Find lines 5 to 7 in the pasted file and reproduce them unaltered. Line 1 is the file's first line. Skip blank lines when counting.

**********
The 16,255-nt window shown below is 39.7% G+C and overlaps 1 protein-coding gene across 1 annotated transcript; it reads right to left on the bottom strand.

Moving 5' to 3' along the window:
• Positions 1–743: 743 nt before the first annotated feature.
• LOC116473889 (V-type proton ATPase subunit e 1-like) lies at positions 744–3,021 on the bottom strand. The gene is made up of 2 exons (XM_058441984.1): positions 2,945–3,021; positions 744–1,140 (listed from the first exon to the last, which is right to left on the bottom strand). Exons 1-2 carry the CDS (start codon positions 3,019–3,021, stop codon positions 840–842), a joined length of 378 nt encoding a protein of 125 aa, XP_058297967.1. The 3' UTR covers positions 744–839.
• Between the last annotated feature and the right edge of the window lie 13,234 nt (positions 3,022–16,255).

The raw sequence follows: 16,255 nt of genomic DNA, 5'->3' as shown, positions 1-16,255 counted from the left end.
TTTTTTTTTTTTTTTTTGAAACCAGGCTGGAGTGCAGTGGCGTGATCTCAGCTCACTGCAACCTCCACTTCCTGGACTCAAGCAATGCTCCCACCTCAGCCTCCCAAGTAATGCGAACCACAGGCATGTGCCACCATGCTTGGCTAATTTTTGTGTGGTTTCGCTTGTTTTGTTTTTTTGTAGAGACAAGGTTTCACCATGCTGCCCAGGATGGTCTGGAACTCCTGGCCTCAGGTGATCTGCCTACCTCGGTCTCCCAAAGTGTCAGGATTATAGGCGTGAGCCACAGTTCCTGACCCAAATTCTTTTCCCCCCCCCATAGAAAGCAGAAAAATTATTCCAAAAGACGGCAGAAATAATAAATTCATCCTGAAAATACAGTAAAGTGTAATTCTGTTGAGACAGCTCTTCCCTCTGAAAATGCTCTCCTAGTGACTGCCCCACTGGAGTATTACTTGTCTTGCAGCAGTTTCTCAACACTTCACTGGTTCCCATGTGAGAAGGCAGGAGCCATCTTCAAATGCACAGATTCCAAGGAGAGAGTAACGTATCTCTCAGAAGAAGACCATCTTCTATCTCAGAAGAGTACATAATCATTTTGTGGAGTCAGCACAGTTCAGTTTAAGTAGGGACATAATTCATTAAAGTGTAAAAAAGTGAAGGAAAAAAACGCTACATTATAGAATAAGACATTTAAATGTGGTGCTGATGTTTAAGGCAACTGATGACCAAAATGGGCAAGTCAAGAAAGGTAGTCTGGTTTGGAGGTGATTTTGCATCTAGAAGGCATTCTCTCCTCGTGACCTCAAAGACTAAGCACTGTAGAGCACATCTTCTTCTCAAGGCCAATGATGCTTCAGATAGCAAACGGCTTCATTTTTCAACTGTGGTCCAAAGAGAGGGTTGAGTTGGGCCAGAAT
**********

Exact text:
• Between the last annotated feature and the right edge of the window lie 13,234 nt (positions 3,022–16,255).

The raw sequence follows: 16,255 nt of genomic DNA, 5'->3' as shown, positions 1-16,255 counted from the left end.
TTTTTTTTTTTTTTTTTGAAACCAGGCTGGAGTGCAGTGGCGTGATCTCAGCTCACTGCAACCTCCACTTCCTGGACTCAAGCAATGCTCCCACCTCAGCCTCCCAAGTAATGCGAACCACAGGCATGTGCCACCATGCTTGGCTAATTTTTGTGTGGTTTCGCTTGTTTTGTTTTTTTGTAGAGACAAGGTTTCACCATGCTGCCCAGGATGGTCTGGAACTCCTGGCCTCAGGTGATCTGCCTACCTCGGTCTCCCAAAGTGTCAGGATTATAGGCGTGAGCCACAGTTCCTGACCCAAATTCTTTTCCCCCCCCCATAGAAAGCAGAAAAATTATTCCAAAAGACGGCAGAAATAATAAATTCATCCTGAAAATACAGTAAAGTGTAATTCTGTTGAGACAGCTCTTCCCTCTGAAAATGCTCTCCTAGTGACTGCCCCACTGGAGTATTACTTGTCTTGCAGCAGTTTCTCAACACTTCACTGGTTCCCATGTGAGAAGGCAGGAGCCATCTTCAAATGCACAGATTCCAAGGAGAGAGTAACGTATCTCTCAGAAGAAGACCATCTTCTATCTCAGAAGAGTACATAATCATTTTGTGGAGTCAGCACAGTTCAGTTTAAGTAGGGACATAATTCATTAAAGTGTAAAAAAGTGAAGGAAAAAAACGCTACATTATAGAATAAGACATTTAAATGTGGTGCTGATGTTTAAGGCAACTGATGACCAAAATGGGCAAGTCAAGAAAGGTAGTCTGGTTTGGAGGTGATTTTGCATCTAGAAGGCATTCTCTCCTCGTGACCTCAAAGACTAAGCACTGTAGAGCACATCTTCTTCTCAAGGCCAATGATGCTTCAGATAGCAAACGGCTTCATTTTTCAACTGTGGTCCAAAGAGAGGGTTGAGTTGGGCCAGAAT